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Tumor Biology

, Volume 37, Issue 2, pp 2105–2117 | Cite as

Muscarinic receptor M3 mediates cell proliferation induced by acetylcholine and contributes to apoptosis in gastric cancer

  • Linjun Wang
  • Xiaofei Zhi
  • Qun Zhang
  • Song Wei
  • Zheng Li
  • Jianping Zhou
  • Jianguo Jiang
  • Yi Zhu
  • Li Yang
  • Hao Xu
  • Zekuan Xu
Original Article

Abstract

The muscarinic receptor M3 is an acetylcholine receptor that regulates the activity of numerous fundamental central and peripheral nervous system functions. Recent studies have identified the activation of the M3 receptor in several cancers; however, the role of M3 in human gastric cancer (GC) remains largely unknown. In this study, we demonstrated that the M3 receptor was overexpressed in human GC tissues and was correlated with the cancer stage and with lymph node metastasis. In vitro, the M3 receptor enhanced the proliferation induced by acetylcholine in human GC cells, whereas the knockdown of M3 by a small hairpin RNA (shRNA) inhibited cell proliferation. Furthermore, M3 knockdown caused G2/M phase cell cycle arrest and induced apoptosis in human GC cells. In vivo, M3 knockdown suppressed tumorigenesis and promoted apoptosis in GC xenografts. In addition, we also detected the secretion of acetylcholine (ACh) by human GC cells and observed the co-expression of the M3 receptor and choline acetyltransferase (ChAT), the enzyme necessary for acetylcholine synthesis, in human GC tissues and cells. Taken together, our findings support an oncogenic role for the M3 receptor in gastric cancer, suggesting that M3 antagonists may serve as potential adjuvants to GC therapies. Further study of the underlying molecular mechanism could also lead to the identification of novel therapeutic targets for improved treatment of GC.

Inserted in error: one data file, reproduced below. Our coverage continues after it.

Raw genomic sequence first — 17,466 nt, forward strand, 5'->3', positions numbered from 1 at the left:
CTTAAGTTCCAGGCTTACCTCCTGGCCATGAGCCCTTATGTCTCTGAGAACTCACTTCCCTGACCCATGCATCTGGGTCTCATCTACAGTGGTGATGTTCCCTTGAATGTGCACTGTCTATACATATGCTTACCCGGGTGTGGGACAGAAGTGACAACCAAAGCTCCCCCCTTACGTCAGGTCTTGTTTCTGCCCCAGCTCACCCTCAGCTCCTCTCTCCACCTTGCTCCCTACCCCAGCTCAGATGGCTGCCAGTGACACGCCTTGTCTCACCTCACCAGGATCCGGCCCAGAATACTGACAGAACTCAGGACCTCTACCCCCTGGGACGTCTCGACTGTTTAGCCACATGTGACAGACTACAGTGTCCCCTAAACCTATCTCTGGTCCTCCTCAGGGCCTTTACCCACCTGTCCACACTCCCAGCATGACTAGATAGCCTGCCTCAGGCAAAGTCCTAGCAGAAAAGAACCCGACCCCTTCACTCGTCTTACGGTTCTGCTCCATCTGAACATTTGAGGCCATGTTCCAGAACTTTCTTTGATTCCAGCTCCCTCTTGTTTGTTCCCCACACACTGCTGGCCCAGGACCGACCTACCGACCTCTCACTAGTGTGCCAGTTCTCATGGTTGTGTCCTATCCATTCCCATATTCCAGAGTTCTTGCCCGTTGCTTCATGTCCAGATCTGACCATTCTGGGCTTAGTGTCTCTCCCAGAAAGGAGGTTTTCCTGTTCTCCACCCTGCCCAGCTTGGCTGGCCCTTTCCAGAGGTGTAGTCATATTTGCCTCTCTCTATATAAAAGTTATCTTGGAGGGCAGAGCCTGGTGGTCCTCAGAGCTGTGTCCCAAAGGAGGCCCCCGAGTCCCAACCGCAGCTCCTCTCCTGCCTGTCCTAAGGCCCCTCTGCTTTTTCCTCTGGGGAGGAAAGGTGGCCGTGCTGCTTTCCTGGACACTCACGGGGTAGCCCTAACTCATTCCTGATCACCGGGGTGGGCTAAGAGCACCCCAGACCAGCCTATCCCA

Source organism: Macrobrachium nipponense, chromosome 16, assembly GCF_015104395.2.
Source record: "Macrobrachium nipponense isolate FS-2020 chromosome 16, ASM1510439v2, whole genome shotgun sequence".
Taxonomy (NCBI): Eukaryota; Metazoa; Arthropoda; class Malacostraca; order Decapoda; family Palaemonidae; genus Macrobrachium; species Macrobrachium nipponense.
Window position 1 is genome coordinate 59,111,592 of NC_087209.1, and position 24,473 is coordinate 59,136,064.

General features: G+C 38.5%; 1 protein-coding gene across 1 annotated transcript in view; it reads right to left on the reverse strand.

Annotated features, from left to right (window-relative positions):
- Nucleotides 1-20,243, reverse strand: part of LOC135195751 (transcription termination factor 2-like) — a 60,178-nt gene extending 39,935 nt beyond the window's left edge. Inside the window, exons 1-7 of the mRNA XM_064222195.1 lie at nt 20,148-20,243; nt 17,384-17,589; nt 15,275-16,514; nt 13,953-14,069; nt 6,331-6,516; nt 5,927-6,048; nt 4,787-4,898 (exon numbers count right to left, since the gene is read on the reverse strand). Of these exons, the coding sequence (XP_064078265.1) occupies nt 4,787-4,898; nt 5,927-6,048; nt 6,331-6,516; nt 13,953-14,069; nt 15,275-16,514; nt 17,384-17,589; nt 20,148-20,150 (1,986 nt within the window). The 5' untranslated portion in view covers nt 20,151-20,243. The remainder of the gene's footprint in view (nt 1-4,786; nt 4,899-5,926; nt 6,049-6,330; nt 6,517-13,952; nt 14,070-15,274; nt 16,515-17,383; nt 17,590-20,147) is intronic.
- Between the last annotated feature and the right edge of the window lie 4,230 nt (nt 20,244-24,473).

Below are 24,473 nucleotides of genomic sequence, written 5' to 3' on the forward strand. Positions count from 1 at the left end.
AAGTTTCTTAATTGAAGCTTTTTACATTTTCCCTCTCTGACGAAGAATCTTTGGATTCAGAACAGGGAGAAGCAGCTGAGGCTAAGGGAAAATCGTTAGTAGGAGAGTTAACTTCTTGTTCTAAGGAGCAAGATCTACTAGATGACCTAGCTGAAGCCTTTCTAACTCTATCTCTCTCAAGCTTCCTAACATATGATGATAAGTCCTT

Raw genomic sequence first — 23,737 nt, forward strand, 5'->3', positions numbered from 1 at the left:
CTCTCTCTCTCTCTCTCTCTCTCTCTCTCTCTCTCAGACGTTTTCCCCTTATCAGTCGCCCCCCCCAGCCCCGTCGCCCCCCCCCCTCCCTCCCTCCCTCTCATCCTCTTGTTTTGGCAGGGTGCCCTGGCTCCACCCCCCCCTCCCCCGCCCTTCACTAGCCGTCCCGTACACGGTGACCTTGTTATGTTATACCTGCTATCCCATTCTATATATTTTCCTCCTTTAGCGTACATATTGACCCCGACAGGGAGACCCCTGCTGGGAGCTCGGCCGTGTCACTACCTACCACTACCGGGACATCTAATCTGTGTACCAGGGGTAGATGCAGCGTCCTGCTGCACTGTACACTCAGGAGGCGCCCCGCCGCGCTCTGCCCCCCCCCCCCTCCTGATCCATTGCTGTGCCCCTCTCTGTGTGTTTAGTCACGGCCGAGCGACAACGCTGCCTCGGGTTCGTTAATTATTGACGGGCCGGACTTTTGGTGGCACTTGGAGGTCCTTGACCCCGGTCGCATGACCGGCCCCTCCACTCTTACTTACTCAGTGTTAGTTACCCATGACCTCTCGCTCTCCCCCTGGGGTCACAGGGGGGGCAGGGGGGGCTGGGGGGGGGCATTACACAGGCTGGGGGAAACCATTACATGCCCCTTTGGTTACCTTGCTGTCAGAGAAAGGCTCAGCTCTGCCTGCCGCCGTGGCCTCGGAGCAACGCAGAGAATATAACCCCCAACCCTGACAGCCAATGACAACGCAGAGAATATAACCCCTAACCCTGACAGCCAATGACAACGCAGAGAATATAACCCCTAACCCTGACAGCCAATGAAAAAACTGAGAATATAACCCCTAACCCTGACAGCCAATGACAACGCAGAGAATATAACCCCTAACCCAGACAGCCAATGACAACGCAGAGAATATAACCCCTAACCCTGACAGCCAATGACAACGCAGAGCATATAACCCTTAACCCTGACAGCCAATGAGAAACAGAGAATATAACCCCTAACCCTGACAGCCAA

Keywords

M3 ACh Proliferation Apoptosis Gastric cancer 

Notes

Acknowledgments

This study was funded by the National Natural Science Foundation of China (81272712), the National Natural Science Foundation Project of International Cooperation (NSFC-NIH, 812111519), the Program for Development of Innovative Research Team in the First Affiliated Hospital of NJMU, and the Priority Academic Program Development of Jiangsu Higher Education Institutions (KYLX_0936).

Conflicts of interest

None

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Copyright information

© International Society of Oncology and BioMarkers (ISOBM) 2015

Authors and Affiliations

  • Linjun Wang
    • 1
  • Xiaofei Zhi
    • 2
  • Qun Zhang
    • 1
  • Song Wei
    • 1
  • Zheng Li
    • 1
  • Jianping Zhou
    • 3
  • Jianguo Jiang
    • 4
  • Yi Zhu
    • 1
  • Li Yang
    • 1
  • Hao Xu
    • 1
  • Zekuan Xu
    • 1
    • 5
  1. 1.Division of Gastric Surgery, Department of General SurgeryThe First Affiliated Hospital of Nanjing Medical UniversityNanjingPeople’s Republic of China
  2. 2.Department of General SurgeryThe Affiliated Hospital of Nantong UniversityNantongPeople’s Republic of China
  3. 3.Department of Gastrointestinal SurgeryThe Affiliated Yixing Hospital of Jiangsu UniversityYixingPeople’s Republic of China
  4. 4.Department of Gastrointestinal SurgeryTaizhou People’s HospitalTaizhouPeople’s Republic of China
  5. 5.Collaborative Innovation Center for Cancer Personalized MedicineNanjing Medical UniversityNanjingPeople’s Republic of China

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